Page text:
I’ve referred to law firms as “the abattoirs of self-esteem” and I mean it.  There’s something about all those risk-averse, competitive pleasers stuck together in one office that leads to relentless competition and cruelty.  With lawyers, it tends to come out as a feeling that they, alone, of all the people in the law firm (often enormous law firms) somehow “can’t cut it.”  It’s usually a secret they keep to themselves – a terrible feeling they lock up inside until, perhaps, they feel safe enough to confide in someone like me.  And I’ve been shocked at how far lawyers plunge in their own self-estimate after only a year or two in biglaw.  How could someone who went to Yale, then Yale Law School, then won a place at one of the top law firms in the world, suddenly doubt his own abilities?  As in, completely doubt his ability to compete with anyone else at the firm?  But that’s what happens when you isolate someone and overwork him, then provide ceaseless criticism without a word of validation of his abilities, his dedication, his hard work and determination to please.  I’ve seen it, and it’s brutal and destructive and senseless.

What is the typical treatment plan for someone who suffers from this lack of confidence?

The general approach in psychotherapy is to provide a supportive, accepting atmosphere where a person can express his authentic feelings and thoughts, and in so doing, get to know himself.  If you truly understand yourself – it never fails – you’ll start to like yourself.  That makes sense, if you think about it.  Why shouldn’t you like yourself?  You have so much in common!  Low self-esteem normally comes from listening to negative introjects – the old tapes that play in your head – and trying to be someone you’re not – in effect, living someone else’s life.  But if you start to live consciously, and authentically, you’ll be living your own life, and that generally produces happiness.  What always astonishes me isn’t that people learn to love themselves – it’s that so many of us have been taught NOT to love ourselves.  That amounts to reproducing the worst of our own parenting in the way we raise our own inner child.  We abuse the child within us – and that creates mental and emotional distress.  It’s tragic.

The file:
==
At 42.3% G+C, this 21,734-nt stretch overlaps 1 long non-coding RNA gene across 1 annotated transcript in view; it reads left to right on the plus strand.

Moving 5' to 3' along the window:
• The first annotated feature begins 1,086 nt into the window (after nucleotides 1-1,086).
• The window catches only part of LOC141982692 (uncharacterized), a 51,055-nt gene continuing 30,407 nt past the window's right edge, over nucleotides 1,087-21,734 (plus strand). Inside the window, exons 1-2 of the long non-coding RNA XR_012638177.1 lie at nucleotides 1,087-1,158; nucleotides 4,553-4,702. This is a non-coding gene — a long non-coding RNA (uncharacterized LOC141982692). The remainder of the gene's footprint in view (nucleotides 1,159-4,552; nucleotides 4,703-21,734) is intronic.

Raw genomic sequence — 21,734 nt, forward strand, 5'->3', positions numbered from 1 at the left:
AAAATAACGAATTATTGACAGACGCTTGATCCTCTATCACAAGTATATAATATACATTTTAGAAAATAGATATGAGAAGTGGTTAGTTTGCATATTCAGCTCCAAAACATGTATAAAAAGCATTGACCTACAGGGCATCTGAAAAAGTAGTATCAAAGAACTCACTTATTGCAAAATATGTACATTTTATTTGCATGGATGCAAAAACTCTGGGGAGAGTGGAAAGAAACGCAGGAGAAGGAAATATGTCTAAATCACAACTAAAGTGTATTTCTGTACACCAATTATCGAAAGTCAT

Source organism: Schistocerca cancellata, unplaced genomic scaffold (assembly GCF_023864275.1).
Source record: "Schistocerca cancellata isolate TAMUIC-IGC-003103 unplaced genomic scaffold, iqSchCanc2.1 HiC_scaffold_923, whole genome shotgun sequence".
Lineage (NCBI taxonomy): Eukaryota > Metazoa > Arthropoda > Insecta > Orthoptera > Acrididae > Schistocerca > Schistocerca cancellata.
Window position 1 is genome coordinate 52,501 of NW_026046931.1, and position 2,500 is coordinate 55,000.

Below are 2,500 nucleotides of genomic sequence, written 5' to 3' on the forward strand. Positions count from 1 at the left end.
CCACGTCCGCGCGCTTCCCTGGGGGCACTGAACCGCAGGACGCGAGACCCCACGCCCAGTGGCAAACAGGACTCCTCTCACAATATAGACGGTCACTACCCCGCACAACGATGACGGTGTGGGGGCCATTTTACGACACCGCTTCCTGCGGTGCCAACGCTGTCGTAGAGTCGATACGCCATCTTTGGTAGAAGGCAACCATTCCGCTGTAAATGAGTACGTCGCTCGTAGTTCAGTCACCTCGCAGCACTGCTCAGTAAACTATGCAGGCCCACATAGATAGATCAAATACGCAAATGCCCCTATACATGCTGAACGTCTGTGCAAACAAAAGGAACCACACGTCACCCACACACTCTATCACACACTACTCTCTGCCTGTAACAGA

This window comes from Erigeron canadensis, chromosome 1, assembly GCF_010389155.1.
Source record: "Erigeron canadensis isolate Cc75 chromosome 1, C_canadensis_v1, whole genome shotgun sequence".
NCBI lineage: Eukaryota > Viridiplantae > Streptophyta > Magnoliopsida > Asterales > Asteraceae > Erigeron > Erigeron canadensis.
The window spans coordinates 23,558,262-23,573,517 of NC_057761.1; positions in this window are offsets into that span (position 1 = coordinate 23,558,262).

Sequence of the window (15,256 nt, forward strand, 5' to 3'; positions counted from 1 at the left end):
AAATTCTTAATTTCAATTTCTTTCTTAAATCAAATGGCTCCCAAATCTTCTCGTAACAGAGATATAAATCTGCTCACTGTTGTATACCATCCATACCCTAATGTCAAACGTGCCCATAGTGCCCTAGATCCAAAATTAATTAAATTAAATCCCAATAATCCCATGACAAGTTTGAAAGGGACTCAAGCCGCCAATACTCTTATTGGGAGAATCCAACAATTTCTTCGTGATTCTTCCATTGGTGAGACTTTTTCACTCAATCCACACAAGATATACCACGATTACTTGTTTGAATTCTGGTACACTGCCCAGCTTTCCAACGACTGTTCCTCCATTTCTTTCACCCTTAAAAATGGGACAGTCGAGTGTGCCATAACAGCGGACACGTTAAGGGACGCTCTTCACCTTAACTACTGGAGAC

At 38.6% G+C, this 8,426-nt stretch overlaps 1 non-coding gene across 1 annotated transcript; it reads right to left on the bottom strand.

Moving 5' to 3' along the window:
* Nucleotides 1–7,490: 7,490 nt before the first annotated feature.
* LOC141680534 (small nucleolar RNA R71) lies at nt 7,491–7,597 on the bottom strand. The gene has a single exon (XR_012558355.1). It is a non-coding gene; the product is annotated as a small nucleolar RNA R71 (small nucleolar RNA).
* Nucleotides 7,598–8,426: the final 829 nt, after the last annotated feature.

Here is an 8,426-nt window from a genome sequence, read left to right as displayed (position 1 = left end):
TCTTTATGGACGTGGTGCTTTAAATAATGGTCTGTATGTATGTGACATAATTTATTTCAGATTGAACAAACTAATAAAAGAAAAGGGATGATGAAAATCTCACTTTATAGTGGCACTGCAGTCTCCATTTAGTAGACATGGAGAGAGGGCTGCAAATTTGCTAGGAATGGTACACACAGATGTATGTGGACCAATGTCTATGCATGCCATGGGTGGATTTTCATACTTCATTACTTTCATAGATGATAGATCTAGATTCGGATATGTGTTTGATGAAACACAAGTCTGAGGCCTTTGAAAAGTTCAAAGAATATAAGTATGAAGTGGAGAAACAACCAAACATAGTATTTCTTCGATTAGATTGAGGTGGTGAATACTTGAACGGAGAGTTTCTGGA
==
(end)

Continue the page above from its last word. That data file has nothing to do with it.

In talking to people about setting down their “quest for perfection,” I’ve heard them say “if I don’t drive myself to succeed, then I won’t get anywhere. I need this negative internal voice. If I set it down, I won’t be motivated to accomplish anything.” And it’s true that a lot of people “at the top,” are driven by the negative voice. My personal experience has been the reverse. As soon as I stopped trying to be perfect, I became even more energized and excited about setting new goals and achieving them. Can you talk about motivations and what are healthy versus unhealthy drivers for people?

I don’t believe in “coaching” and “driving yourself harder” and all that sort of talk.  If you are procrastinating, or resisting doing something, it’s probably because your unconscious – your inner child – is trying to tell you something.  Instead of trying to blast through the child’s reluctance and ignore that message, I’d propose sitting the kid down at a table and giving him a good listen – he probably has something important to say.  It might be that you aren’t the person you think you should be – you’re the person you are.  And that authentic incarnation of you doesn’t want to do what he doesn’t want to do.  I’m always correcting my clients, when they tell me what they “should” be doing.  I tell them I’m much more interested in what you WANT to be doing, because that’s what you’re actually likely to do, and succeed at, and find happiness with.